Ports of Auckland has lifted its lockout notice, allowing stevedores back to work to alleviate the city’s “severely affected” supply chain after revealing a rift over strategy in its boardroom had resulted in the resignation of director Rob Campbell.
Chief executive Tony Gibson, who has copped some criticism over his strategy to contract out wharf workers, got the backing of the board for what appears to be a fresh approach, involving returning the unionised workforce to the port as quickly as possible and placing the outsourcing objective “on hold”.
Chairman Richard Pearson, who unions have accused of being “out of control” in the long-running saga, said the board was “fully supportive” of the approach announced today, just under two hours after a statement confirming Campbell’s departure.
Maritime Union members will return to work no later than Good Friday, April 6, and continue to be paid in the interim. The port is also going back into talks with the union to try to get the “changes we need through a new collective”.
The port appears to have bowed to pressure from its owners also, saying in today’s statement that is “has listened to the wishes of the court, as well as the views of the mayor and all other stakeholders”.
Gibson said the company “was going back to the bargaining table with a fresh determination to talk to MUNZ and get the collective the port needs to operate efficiently”.
But Gibson signalled the move was only a temporary reprieve for workers because the port is still determined to overhaul “historic work practices and restrictions” that have undermined Ports of Auckland’s competitiveness.
The contracting proposal “is still there, but for now it is on hold”, he said.
Pearson accepted Campbell’s resignation, saying the decision came from “differences in views on board strategies”.
The board declined further comment and Campbell didn’t immediately return calls.
The port’s shareholder Auckland Council Investments Limited (ACIL) will appoint Campbell’s replacement. Mayor Len Brown wrote to ACIL yesterday setting out the Auckland Council’s expectations of the port owner in the dispute.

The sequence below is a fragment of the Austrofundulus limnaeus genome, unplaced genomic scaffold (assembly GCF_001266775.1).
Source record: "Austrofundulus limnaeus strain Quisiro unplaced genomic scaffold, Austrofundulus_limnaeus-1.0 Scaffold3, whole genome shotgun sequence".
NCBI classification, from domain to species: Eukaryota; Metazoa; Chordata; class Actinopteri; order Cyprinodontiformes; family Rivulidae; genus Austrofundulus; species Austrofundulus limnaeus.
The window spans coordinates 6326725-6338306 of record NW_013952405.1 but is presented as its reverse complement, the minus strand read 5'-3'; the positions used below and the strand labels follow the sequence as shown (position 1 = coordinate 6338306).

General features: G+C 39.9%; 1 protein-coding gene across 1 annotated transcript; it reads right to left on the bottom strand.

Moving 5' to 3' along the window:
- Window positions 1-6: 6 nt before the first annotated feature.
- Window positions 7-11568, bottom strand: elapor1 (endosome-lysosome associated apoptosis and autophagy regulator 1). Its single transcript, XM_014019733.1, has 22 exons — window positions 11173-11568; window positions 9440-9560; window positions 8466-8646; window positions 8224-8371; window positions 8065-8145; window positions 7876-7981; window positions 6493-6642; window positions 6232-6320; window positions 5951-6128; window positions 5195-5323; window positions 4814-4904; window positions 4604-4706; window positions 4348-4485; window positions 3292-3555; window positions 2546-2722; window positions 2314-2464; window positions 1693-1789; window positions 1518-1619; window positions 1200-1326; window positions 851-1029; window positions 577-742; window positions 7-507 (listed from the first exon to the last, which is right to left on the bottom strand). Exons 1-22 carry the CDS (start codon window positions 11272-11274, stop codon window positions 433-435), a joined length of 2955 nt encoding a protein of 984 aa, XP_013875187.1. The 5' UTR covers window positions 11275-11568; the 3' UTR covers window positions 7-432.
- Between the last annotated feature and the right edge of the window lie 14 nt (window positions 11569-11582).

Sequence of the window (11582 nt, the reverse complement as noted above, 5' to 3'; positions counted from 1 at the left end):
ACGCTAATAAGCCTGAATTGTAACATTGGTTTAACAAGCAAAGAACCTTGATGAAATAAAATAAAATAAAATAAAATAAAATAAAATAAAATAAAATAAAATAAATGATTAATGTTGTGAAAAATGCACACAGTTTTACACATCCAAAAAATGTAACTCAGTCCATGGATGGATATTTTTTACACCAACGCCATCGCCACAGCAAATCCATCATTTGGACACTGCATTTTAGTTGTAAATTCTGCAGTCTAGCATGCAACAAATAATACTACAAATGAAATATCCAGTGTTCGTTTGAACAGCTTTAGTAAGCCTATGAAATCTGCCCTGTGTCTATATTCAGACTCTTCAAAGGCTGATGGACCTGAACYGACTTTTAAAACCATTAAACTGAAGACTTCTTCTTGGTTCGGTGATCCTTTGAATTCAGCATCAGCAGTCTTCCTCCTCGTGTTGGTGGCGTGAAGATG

Today’s change of tack by the port company comes a day after Employment Court Judge Barry Travis granted an injunction to prevent the port pursuing its desire to contract out the workforce, saying “the overall justice of the case required the defendant (Ports of Auckland) be prevented from exercising its dismissal proposals until its right to be able to do so, in light of the statutory requirements, is dealt with by the substantive hearing”.
That hearing is now set down for May 16, with Auckland Chambers of Commerce head Michael Barnett calling for efforts to bring the date forward because of the escalating cost of the dispute for Auckland businesses.
“With settlement now unlikely until at least late May, the dispute is no longer just about the Port and the Maritime Union. It is becoming an issue affecting the health of many thousands of businesses directly and of the New Zealand economy as a whole,” he said, citing price increases announced this week by affected port customers.
“Between now and mid-May there is a likelihood of further cost and price increases associated with the dispute that will run into many millions of dollars.”
Maritime Union workers had been due to return to work last week after the port’s legal strategy collapsed in the Employment Court, but the port issued a lockout notice immediately afterwards and reasserted its intention to seek competitive stevedoring services.